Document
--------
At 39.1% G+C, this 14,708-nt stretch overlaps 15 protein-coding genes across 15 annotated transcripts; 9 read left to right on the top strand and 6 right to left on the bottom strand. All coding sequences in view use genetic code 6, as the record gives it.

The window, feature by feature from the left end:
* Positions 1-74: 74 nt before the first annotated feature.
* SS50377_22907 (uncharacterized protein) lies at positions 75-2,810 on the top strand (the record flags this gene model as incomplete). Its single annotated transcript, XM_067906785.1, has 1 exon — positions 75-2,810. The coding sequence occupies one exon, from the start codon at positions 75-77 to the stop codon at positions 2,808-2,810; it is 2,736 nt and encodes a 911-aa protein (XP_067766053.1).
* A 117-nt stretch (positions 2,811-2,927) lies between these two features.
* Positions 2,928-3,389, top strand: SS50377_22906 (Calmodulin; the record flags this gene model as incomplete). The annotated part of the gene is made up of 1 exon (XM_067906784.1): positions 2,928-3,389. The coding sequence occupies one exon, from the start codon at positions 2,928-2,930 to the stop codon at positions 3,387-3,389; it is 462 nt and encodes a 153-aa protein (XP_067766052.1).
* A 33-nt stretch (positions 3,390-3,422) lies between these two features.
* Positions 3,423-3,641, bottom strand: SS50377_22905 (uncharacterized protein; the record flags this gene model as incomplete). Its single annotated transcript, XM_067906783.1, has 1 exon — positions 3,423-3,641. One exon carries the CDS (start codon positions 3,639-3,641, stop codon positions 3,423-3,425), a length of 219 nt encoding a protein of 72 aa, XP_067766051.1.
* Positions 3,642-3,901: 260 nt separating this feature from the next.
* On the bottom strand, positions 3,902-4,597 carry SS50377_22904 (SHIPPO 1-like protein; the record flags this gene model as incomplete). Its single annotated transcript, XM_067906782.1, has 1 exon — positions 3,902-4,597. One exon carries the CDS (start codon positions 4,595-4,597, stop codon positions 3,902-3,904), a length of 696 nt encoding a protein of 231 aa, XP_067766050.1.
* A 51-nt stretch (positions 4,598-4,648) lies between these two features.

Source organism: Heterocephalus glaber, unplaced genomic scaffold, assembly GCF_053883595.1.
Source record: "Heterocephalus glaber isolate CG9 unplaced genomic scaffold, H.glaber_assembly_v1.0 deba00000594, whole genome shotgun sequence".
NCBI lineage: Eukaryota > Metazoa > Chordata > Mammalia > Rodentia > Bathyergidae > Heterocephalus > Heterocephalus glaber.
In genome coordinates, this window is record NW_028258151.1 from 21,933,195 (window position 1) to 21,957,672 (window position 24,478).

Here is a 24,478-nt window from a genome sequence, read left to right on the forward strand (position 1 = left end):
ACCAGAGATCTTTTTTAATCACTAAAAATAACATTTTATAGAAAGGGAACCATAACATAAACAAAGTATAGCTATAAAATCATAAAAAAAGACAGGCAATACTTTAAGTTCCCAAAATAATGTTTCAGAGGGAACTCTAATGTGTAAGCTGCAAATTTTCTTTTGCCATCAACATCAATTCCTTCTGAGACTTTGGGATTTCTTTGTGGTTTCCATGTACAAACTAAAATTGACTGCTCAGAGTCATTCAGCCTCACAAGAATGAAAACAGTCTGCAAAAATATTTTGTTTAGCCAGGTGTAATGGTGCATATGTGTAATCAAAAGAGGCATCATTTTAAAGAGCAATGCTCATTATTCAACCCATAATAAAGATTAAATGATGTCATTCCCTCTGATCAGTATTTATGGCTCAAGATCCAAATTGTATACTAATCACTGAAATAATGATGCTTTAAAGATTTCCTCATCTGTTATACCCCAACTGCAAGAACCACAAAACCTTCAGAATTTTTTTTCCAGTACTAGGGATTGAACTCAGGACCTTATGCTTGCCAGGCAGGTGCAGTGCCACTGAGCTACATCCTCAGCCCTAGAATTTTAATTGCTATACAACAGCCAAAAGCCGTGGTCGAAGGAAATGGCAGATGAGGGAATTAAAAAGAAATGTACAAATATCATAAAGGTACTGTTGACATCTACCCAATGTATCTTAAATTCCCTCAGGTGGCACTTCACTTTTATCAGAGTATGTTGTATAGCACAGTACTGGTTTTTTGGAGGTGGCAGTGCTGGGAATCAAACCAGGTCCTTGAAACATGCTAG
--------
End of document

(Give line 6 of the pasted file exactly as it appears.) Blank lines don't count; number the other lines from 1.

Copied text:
* Positions 2,928-3,389, top strand: SS50377_22906 (Calmodulin; the record flags this gene model as incomplete). The annotated part of the gene is made up of 1 exon (XM_067906784.1): positions 2,928-3,389. The coding sequence occupies one exon, from the start codon at positions 2,928-2,930 to the stop codon at positions 3,387-3,389; it is 462 nt and encodes a 153-aa protein (XP_067766052.1).